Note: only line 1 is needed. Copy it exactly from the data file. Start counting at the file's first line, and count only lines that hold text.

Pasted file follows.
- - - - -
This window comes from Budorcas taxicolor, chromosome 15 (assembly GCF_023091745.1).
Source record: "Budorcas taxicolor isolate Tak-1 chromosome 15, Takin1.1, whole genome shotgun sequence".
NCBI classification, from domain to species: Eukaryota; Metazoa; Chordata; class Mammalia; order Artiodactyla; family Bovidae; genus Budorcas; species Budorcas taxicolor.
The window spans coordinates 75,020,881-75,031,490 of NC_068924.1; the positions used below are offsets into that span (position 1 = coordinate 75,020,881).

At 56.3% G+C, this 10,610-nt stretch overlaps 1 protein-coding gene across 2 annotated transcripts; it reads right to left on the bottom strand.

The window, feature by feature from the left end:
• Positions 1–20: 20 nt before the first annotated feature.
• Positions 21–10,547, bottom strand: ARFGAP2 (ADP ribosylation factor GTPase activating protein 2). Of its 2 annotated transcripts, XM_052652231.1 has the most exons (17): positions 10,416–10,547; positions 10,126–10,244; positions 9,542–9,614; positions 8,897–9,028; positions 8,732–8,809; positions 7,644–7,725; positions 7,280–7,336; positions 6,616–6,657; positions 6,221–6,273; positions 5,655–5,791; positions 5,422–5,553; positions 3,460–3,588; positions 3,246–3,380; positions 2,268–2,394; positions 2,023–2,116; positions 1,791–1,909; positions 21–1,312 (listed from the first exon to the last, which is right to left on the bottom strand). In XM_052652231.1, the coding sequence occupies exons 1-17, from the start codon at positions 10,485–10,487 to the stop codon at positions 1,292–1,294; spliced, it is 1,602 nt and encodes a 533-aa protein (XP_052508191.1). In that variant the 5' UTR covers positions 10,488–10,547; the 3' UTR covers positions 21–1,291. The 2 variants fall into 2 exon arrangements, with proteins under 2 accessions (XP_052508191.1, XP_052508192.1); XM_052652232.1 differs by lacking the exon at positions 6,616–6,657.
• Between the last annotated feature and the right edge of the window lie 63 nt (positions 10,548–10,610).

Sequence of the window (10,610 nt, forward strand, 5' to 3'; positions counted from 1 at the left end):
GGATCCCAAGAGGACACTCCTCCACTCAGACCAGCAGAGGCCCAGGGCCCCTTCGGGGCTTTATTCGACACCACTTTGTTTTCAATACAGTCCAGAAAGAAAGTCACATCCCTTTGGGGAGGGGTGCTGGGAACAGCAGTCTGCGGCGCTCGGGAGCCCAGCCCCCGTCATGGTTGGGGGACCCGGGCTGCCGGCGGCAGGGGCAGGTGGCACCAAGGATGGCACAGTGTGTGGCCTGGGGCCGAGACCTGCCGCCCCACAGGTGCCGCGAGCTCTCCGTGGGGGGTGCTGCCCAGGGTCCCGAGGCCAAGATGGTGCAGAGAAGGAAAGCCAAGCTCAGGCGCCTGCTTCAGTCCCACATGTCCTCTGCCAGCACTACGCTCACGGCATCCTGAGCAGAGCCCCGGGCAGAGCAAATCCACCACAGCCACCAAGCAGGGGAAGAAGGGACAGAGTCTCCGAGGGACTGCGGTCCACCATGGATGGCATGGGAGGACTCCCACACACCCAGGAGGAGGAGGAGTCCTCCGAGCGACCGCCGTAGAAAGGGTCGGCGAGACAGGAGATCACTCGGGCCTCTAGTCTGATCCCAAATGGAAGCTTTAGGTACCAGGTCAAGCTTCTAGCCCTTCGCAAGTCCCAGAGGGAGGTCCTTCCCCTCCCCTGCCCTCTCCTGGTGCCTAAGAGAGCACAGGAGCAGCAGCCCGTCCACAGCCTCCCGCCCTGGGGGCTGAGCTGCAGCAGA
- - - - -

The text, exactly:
This window comes from Budorcas taxicolor, chromosome 15 (assembly GCF_023091745.1).